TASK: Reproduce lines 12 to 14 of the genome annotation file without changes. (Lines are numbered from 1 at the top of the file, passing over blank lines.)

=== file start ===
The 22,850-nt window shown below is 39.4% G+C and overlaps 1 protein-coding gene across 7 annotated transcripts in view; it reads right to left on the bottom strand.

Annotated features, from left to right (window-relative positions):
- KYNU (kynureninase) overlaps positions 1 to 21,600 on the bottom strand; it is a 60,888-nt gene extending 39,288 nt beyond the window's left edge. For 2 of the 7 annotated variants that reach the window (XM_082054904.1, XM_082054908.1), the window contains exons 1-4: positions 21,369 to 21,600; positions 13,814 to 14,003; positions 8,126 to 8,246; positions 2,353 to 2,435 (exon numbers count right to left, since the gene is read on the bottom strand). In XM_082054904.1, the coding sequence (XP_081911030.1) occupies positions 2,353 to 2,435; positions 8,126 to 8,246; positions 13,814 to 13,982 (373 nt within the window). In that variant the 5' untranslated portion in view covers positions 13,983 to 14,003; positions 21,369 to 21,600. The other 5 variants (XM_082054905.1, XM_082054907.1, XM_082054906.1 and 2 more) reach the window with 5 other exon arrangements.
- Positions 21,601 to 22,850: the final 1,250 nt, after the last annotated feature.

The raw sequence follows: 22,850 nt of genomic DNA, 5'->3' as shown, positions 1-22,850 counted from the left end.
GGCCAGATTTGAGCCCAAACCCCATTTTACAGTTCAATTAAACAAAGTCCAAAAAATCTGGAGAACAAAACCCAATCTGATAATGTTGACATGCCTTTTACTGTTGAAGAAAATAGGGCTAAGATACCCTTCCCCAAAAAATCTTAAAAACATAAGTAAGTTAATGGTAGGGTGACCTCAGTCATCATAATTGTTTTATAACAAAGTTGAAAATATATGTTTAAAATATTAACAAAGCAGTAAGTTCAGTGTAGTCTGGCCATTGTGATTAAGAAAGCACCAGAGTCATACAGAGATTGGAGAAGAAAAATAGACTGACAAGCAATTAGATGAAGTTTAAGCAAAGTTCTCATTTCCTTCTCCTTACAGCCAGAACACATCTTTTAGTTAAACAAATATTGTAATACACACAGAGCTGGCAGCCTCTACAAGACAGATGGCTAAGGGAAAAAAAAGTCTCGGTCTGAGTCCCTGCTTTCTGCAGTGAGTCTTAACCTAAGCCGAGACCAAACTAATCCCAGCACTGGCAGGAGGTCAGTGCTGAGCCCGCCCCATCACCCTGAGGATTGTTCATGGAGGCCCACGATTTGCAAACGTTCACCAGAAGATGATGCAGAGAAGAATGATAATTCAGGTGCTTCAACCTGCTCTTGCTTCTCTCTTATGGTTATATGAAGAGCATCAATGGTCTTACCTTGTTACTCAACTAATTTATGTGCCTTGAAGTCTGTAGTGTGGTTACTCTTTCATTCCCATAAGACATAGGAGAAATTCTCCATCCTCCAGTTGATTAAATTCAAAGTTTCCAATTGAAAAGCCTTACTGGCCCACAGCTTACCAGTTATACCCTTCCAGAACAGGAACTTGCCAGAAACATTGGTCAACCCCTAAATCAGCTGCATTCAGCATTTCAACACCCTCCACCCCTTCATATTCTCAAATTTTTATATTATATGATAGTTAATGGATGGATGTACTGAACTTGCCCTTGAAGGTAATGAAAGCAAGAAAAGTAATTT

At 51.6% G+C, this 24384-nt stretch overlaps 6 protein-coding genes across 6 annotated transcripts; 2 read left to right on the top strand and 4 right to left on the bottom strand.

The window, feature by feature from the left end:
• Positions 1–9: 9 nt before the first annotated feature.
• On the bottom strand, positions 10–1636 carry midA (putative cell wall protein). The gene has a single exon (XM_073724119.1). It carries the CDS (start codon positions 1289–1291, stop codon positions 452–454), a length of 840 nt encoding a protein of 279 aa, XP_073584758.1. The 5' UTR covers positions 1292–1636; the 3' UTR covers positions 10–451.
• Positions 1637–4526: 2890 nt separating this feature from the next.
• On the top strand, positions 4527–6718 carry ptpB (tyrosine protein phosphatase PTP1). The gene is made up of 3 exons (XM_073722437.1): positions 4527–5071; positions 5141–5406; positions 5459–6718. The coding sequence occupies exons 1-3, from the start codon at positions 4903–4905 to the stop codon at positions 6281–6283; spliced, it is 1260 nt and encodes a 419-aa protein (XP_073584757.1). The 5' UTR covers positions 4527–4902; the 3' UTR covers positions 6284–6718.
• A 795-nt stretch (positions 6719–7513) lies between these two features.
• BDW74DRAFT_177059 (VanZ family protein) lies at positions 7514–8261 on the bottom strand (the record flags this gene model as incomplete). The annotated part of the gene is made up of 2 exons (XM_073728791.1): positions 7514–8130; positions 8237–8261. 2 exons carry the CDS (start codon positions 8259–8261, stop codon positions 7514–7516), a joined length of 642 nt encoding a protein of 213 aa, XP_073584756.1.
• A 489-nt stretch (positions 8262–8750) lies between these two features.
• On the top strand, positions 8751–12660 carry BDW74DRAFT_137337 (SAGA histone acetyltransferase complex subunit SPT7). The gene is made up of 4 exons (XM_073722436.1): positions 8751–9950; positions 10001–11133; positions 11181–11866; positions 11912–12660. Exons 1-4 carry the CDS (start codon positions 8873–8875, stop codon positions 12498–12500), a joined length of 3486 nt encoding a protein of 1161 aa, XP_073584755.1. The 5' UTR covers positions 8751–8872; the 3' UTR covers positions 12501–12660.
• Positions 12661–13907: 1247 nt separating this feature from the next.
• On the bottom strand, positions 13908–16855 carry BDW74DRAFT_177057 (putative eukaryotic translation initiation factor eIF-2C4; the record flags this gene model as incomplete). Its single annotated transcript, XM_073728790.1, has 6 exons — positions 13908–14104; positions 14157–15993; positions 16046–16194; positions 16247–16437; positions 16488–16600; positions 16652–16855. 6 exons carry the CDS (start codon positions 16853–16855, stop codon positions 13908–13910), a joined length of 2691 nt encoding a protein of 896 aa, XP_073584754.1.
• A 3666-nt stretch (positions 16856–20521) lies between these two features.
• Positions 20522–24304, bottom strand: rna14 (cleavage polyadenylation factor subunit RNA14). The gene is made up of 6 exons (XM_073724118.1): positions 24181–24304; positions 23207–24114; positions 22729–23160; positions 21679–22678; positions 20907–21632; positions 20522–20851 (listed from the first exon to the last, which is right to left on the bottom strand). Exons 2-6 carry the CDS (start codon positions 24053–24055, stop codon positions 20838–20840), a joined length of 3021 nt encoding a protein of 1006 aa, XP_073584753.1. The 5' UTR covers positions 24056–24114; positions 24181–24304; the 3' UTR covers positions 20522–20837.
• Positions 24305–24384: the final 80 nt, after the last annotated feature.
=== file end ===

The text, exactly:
• On the top strand, positions 4527–6718 carry ptpB (tyrosine protein phosphatase PTP1). The gene is made up of 3 exons (XM_073722437.1): positions 4527–5071; positions 5141–5406; positions 5459–6718. The coding sequence occupies exons 1-3, from the start codon at positions 4903–4905 to the stop codon at positions 6281–6283; spliced, it is 1260 nt and encodes a 419-aa protein (XP_073584757.1). The 5' UTR covers positions 4527–4902; the 3' UTR covers positions 6284–6718.
• A 795-nt stretch (positions 6719–7513) lies between these two features.
• BDW74DRAFT_177059 (VanZ family protein) lies at positions 7514–8261 on the bottom strand (the record flags this gene model as incomplete). The annotated part of the gene is made up of 2 exons (XM_073728791.1): positions 7514–8130; positions 8237–8261. 2 exons carry the CDS (start codon positions 8259–8261, stop codon positions 7514–7516), a joined length of 642 nt encoding a protein of 213 aa, XP_073584756.1.